The service, which customers can access beginning December 1 through 7-Eleven’s 7NOW delivery app, will initially use Nuro’s self-driving Priuses. Eventually, the service will use Nuro’s R2 delivery vehicles, which were custom built to delivery only packages — not people.
7-Eleven has experimented with autonomous delivery in the past. In 2016, the company tested autonomous delivery in Reno, Nevada with drone company Flirtey. This month, the operator of 7-Eleven stores in Korea, began testing the use of sidewalk delivery robots developed by local startup Neubility in the southern district of Seoul.
The partnership with Nuro is designed as a commercial service, not a research and development project. However, a company spokesperson still described this as a pilot. This will be a commercial enterprise, but it will be a limited one, at least at first.
Nuro has been navigating the regulatory and technical roadmap to launch commercial operations, like so many others, for years. Nuro had signaled in December 2020 that it planned to start commercial delivery operations early this year after receiving the final necessary permit needed to operate commercial driverless services on public roads in California.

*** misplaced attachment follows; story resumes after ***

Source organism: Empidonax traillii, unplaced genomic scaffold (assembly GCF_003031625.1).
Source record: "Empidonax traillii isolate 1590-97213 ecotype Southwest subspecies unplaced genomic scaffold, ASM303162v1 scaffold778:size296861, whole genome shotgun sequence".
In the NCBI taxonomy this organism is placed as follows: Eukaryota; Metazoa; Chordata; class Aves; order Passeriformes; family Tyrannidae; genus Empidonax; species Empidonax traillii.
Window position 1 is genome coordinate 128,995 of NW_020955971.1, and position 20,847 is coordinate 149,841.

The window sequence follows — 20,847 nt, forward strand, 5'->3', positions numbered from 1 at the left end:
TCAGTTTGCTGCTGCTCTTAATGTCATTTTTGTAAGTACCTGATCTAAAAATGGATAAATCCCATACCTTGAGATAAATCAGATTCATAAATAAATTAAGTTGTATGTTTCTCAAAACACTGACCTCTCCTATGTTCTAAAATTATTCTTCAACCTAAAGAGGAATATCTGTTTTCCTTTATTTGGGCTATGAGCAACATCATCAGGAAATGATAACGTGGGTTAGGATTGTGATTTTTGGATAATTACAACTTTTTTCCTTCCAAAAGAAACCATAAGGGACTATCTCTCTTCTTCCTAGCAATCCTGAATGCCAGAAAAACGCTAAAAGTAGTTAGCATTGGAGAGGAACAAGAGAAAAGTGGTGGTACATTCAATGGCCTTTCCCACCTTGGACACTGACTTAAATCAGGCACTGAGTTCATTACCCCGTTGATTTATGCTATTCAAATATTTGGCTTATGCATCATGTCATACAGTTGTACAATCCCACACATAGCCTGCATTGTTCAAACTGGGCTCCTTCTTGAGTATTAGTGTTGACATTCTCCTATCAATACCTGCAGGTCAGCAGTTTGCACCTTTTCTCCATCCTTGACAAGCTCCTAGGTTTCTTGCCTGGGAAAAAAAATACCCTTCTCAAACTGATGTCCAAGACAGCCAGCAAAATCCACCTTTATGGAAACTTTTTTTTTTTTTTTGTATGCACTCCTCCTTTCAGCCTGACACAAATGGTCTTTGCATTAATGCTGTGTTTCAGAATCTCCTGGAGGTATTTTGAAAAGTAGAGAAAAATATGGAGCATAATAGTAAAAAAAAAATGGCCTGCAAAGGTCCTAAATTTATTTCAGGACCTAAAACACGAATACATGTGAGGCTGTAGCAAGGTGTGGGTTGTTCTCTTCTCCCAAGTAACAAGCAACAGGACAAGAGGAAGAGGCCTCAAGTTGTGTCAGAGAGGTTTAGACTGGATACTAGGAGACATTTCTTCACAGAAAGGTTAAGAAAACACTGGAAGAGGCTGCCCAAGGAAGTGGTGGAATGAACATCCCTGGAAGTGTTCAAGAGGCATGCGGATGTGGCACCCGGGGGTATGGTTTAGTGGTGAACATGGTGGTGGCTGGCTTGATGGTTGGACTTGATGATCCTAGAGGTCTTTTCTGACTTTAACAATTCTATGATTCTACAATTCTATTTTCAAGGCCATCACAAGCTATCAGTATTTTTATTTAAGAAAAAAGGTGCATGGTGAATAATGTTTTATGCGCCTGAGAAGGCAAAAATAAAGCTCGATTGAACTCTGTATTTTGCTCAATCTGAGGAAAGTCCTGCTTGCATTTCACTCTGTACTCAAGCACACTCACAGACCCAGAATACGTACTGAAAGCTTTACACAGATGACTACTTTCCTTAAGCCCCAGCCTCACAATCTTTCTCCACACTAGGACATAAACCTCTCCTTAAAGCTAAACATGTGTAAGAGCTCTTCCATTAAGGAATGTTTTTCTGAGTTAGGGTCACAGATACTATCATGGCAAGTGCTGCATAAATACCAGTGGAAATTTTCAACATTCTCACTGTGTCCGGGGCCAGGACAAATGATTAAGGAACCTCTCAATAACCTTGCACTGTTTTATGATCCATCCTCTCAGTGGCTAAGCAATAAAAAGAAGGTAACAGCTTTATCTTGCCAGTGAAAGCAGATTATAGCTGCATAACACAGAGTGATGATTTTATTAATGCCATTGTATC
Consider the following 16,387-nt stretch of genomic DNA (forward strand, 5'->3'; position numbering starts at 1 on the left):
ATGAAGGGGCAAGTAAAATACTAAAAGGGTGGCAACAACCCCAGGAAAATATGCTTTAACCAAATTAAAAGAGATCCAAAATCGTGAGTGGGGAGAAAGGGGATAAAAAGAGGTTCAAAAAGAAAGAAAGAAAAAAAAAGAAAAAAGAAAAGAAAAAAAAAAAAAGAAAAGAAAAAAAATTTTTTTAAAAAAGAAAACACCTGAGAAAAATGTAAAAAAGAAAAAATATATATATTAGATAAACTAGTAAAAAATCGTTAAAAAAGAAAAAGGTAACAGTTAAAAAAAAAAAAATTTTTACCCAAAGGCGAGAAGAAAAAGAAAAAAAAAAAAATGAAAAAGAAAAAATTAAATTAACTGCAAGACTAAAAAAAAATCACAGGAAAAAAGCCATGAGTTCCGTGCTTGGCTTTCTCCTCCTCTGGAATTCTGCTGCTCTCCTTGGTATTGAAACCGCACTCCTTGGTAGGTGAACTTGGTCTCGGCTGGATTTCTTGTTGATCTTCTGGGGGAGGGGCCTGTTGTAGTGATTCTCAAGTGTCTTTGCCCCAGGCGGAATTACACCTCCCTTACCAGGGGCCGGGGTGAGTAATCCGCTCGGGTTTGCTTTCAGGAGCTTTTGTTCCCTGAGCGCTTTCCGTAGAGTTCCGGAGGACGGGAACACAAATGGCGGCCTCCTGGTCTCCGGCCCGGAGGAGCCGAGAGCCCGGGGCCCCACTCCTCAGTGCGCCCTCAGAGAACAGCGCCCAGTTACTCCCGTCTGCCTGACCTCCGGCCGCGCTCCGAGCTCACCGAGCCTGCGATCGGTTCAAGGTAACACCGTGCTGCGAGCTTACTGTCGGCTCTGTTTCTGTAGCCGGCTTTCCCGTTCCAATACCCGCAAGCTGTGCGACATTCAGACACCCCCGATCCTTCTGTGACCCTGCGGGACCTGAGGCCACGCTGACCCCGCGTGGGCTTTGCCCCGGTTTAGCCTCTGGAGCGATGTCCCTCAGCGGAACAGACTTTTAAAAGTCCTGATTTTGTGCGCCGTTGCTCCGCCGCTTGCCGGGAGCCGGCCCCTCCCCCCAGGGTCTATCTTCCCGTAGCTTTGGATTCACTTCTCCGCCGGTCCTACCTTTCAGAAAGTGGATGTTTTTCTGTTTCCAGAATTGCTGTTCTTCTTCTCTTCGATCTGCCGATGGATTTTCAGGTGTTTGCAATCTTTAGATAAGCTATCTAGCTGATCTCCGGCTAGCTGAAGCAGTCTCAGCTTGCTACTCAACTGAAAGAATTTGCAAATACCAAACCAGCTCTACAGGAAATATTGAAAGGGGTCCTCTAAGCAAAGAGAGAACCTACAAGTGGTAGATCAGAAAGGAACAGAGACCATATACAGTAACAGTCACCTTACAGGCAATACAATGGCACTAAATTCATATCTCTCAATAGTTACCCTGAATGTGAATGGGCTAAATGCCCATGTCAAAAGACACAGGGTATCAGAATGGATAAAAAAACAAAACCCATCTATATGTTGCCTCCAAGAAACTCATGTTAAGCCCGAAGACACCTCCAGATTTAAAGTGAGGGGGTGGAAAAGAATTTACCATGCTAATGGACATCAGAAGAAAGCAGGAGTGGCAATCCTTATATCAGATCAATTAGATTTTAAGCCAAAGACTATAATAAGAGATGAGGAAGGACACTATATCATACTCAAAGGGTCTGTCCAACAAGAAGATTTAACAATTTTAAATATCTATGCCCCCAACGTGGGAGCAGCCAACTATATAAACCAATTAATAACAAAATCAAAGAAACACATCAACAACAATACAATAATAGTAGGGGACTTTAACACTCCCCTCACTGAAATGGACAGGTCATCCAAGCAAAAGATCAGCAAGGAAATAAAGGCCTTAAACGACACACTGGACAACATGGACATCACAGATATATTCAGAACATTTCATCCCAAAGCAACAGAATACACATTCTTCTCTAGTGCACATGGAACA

It seems it was delayed and is now kicking off. Nuro was the first company to clear this regulatory hurdle after receiving a permit from the state’s Department of Motor Vehicles.
Nuro didn’t name the intended commercial partner or city at the time. It makes sense that Nuro is choosing its home turf of Mountain View as its initial launch point.
Nuro has launched numerous other pilots outside of California, including with Kroger and FedEx.
Nuro doesn’t have a specific timeline for when it will expand beyond Mountain View, or even the initial 7-Eleven store it is launching with.